People have speculated about whether wolverines might have been widespread in the past, and were driven up into their current  mountain habitat by expanding human activity.  Copeland says that if he and his co-authors had included all of North America in their analysis, the results would have shown a statistically significant avoidance of human development and lowland areas. Because they confined their analysis to the known current habitat of the wolverine, and were able to show that within that habitat wolverines are making fine-scale selections for specific factors – snow, and low August temperatures – they were able to elucidate something truly significant for the gulo-curious and for managers: wolverines need cold and snow, and they can’t live in places that don’t have it. Post-Pleistocene, wolverines in the Lower 48 have probably always been confined to the mountains.

As Copeland explained the analogy over the phone, the idea of whales in the desert fused neatly with the vision that I hold in my head of the fragmented peninsulas and outlying islands of boreal habitat in the Rockies. I’ve always thought of it in terms of a land mammal having to swim across non-habitat between those islands – exhausting, but possible. But something about the idea of a whale trying to cross dry land seems apt, too. North of 54, the wolverine is swimming in the ocean for which it evolved. South of 54, the wolverine is a whale in puddle in a desert, contemplating survival in a landscape in which it survives by the grace of a cold and snowy climate, but to which it otherwise does not belong.

Tricksters, Depredation, and One Funny Dog

The wolverine’s reputation as a tricky devil is probably outweighed by that of another, much more common North American carnivore: the coyote, who features in the lore of dozens of Native American tribes as a sly conman, a buffoon, or a serious troublemaker, depending on the occasion.

So it seems fitting that Coyote and Wolverine have teamed up: the Cascades Carnivore Project’s sole gulo scat sample, which the project was having analyzed to determine its sex and genetics, turned out to belong not to a wolverine, but to a member of the Canis latrans family. Apparently the coyote was following the wolverine’s tracks (I’ve seen this as well; a coyote walked in the wolverine tracks I found in Death Canyon in February, confusing the heck out of me for a good mile) and left a deposit.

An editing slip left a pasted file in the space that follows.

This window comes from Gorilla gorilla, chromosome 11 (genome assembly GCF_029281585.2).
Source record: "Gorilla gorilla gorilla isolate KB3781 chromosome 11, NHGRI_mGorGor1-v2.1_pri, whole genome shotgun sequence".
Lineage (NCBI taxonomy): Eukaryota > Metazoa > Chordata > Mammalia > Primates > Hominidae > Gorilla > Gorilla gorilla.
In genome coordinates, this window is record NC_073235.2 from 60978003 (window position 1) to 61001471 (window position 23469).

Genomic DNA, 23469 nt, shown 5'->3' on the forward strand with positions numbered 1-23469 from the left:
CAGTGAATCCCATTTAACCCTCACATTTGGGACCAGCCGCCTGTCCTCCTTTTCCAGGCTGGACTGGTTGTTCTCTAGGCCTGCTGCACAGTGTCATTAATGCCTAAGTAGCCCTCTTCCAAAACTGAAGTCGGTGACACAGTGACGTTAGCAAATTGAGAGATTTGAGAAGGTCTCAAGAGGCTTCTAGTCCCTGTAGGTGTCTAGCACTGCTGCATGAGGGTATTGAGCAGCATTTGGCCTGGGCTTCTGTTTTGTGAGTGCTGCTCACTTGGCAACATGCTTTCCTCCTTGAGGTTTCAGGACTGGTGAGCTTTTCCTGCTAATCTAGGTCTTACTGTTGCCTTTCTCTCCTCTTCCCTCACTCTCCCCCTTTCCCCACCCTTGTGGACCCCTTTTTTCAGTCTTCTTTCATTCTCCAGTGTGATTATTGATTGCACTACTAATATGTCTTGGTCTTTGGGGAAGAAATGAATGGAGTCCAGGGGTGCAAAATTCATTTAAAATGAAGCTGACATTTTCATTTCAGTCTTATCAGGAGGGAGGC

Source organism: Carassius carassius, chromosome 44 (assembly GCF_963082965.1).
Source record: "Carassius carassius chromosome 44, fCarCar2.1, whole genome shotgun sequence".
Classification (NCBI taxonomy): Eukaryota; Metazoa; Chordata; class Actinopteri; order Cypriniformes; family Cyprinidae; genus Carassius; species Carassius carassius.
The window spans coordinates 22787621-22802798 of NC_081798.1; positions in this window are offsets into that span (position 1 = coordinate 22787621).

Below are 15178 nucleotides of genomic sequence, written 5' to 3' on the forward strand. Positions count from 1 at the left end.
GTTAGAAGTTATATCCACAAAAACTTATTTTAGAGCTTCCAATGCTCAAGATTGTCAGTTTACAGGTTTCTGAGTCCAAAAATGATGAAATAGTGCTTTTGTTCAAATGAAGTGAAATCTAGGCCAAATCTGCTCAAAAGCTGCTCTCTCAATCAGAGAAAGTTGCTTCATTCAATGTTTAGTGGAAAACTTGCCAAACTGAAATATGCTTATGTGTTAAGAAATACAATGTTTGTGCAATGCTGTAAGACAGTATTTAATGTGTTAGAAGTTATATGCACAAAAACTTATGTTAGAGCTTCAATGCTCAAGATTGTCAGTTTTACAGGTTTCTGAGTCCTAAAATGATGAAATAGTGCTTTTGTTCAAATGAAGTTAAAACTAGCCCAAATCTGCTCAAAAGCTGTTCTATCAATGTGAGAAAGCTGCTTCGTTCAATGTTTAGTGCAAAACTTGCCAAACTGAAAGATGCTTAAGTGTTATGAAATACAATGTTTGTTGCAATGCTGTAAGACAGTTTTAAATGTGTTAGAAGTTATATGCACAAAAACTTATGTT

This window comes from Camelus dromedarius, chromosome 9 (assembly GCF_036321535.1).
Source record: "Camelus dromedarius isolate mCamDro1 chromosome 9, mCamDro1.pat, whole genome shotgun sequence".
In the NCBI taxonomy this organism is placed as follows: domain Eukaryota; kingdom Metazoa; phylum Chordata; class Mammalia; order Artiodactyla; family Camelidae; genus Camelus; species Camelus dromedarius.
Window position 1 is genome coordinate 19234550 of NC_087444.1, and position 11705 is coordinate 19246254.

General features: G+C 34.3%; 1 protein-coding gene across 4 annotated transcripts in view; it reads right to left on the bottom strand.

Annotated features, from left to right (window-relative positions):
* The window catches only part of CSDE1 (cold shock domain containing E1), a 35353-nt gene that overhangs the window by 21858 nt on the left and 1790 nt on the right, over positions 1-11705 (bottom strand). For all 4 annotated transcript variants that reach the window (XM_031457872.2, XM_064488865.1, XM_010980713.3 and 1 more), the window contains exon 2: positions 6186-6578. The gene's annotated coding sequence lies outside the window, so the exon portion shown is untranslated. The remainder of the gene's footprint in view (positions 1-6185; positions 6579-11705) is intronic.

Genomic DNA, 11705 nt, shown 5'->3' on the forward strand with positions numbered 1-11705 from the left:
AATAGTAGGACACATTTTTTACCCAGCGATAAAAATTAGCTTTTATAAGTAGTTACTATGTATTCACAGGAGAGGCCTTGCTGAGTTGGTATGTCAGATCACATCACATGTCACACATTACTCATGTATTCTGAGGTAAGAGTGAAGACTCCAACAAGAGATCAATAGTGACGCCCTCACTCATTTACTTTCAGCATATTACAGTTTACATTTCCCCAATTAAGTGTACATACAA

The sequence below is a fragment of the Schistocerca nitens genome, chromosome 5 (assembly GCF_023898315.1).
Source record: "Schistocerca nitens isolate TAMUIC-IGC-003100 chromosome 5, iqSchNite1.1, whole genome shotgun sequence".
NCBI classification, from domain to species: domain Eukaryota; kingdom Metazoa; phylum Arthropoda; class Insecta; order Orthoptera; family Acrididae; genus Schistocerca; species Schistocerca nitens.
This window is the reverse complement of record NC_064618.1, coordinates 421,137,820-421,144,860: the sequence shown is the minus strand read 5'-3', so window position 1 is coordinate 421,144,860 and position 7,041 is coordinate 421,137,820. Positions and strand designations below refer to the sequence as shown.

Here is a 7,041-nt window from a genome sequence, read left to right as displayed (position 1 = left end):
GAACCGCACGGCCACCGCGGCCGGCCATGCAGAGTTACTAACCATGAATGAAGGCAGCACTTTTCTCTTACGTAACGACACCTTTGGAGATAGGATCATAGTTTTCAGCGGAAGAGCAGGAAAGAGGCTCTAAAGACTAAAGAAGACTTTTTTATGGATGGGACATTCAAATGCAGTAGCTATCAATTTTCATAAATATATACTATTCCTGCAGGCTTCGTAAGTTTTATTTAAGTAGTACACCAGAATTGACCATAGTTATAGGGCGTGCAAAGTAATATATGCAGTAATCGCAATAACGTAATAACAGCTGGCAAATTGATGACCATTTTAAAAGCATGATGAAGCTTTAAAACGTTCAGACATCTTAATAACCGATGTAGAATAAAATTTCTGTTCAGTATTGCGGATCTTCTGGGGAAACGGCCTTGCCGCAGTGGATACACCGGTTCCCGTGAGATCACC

Determining the sex of the Cascades wolverine was a prerequisite of a contest to give a name to the critter, but in light of the continuing mystery, they settled on the androgynous name of Wildy – certainly among the more fitting names for a wolverine, regardless of sex – and are determined to collect another sample sometime soon. I’m eager to find out, so hopefully Wildy will be good enough to enlighten us soon.

In other gulo news, I was talking to a wildlife biologist who recently returned from Sweden, and he mentioned his surprise at the ability of Swedish wolverines to survive in an intensively managed landscape. All of this is anecdotal, and wolverines are not his species of focus, but he mentioned that in Sweden, no tree is more than 500 meters from a road – a design of the government to enable easy forestry activities – and that despite logging and traffic, wolverines negotiate this landscape successfully. Like most of us, he was surprised that an animal so emblematic of wilderness – to the American mind, anyway – was capable of living in such proximity to industry.

Swedish wolverines also run the risk of retaliatory killings by Sami, whose domestic reindeer herds are vulnerable to depredation. In its commitment to maintaining wolverines, the Swedish government came up with a payment-for-ecosystem-services model to help prevent herders from killing wolverines. If a wolverine dens in a herder’s territory, the herder is paid $30,000 up front, which seems to work better among the Sami than post-depredation compensation programs for wolf kills have worked among American ranchers (the Sami also receive payment for a wolf den on their land – $70,000 – but even this rate of payment isn’t enough to build tolerance for wolves, which scatter reindeer across the landscape – a more grievous difficulty, evidently, than the loss of a few animals to depredation, since it makes herding extremely challenging.) There are apparently some problems with the payment system for wolverine depredations, but the level of payment at least represents a serious commitment to conservation on the part of the Swedes. Fortunately we don’t have to deal with the question of livestock depredation by wolverines here in the US, but several of my herder friends in Mongolia mentioned that wolverines do sometimes prey on sheep and goats. One of the objectives of my project in Mongolia this summer is to determine exactly how prevalent depredation is, and how Mongolians respond to wolverine depredations, as opposed to wolf, lynx, or snow leopard depredations.

Wolverine skull

Finally, we are counting down to Wolverine Night festivities on Thursday! The office is overflowing with gulo-related materials, including a skull and pelt that Wyoming Game and Fish was good enough to lend to us. All of us were excited (but a little sad) at the opportunity to handle a pelt and skull, with the exception of Targhee, Lydia’s dog, who growls and barks every time he sees the pelt. Lydia says that Targhee dislikes ‘animal parts that are not attached to animals,’ but maybe, since he’s a herd dog, it’s simply his livestock-defending heritage kicking in.